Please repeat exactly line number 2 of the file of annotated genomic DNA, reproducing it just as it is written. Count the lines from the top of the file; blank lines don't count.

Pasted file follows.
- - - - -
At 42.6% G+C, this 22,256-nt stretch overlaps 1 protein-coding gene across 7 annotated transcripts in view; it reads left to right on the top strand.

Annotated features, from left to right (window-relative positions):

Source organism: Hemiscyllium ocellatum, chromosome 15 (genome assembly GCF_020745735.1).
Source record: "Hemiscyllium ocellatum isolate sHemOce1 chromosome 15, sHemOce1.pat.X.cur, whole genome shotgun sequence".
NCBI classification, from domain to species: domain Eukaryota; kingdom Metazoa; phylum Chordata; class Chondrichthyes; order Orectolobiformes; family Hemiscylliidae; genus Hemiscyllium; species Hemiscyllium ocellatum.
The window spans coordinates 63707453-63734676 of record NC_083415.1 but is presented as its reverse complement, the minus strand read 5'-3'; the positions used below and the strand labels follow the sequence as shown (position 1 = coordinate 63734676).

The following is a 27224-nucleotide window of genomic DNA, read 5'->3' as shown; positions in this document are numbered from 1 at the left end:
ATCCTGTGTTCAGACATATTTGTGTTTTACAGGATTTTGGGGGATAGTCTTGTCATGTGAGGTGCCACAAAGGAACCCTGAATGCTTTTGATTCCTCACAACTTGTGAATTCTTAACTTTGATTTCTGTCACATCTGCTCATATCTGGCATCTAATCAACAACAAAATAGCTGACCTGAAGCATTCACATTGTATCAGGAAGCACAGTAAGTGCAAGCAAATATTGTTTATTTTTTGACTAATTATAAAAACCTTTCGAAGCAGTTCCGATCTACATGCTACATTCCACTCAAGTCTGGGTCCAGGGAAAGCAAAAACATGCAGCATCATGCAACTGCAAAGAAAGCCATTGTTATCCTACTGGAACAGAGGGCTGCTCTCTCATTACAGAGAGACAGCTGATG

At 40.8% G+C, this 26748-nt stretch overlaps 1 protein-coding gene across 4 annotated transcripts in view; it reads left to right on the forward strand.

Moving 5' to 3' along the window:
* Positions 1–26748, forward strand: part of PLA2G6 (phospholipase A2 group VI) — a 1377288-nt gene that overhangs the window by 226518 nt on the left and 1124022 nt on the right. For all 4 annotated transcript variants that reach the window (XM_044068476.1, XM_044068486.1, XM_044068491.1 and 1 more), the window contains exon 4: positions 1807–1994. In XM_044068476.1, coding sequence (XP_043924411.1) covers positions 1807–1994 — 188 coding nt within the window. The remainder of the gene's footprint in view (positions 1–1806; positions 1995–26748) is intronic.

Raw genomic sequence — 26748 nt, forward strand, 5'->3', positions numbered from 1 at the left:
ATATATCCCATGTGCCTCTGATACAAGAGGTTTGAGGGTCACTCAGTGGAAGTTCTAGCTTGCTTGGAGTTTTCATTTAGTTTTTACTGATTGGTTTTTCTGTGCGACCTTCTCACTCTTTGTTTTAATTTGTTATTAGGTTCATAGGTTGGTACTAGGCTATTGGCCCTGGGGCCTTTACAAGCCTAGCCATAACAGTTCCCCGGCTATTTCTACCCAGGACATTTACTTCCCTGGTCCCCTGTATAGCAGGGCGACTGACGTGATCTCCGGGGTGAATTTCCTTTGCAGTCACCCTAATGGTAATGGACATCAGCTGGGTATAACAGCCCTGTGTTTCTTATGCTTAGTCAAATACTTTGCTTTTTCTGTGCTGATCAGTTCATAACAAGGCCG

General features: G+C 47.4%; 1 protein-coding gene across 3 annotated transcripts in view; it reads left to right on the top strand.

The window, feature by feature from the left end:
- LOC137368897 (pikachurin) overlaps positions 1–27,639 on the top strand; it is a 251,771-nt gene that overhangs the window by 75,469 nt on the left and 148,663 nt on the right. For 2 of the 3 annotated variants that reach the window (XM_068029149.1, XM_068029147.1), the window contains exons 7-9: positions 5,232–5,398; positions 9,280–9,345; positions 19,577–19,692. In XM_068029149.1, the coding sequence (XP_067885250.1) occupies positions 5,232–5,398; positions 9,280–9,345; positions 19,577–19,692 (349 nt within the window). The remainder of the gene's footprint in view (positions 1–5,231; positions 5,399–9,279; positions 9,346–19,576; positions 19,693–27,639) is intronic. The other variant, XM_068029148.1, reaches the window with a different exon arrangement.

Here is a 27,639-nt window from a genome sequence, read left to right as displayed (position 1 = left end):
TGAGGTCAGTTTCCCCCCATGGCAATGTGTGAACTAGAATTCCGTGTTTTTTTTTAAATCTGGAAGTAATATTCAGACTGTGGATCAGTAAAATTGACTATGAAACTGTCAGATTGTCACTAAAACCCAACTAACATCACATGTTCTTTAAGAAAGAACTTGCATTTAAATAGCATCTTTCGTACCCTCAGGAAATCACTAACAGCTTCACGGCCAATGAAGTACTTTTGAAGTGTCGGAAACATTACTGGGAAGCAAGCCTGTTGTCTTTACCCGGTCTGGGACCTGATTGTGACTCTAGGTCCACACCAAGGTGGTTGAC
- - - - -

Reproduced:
Annotated features, from left to right (window-relative positions):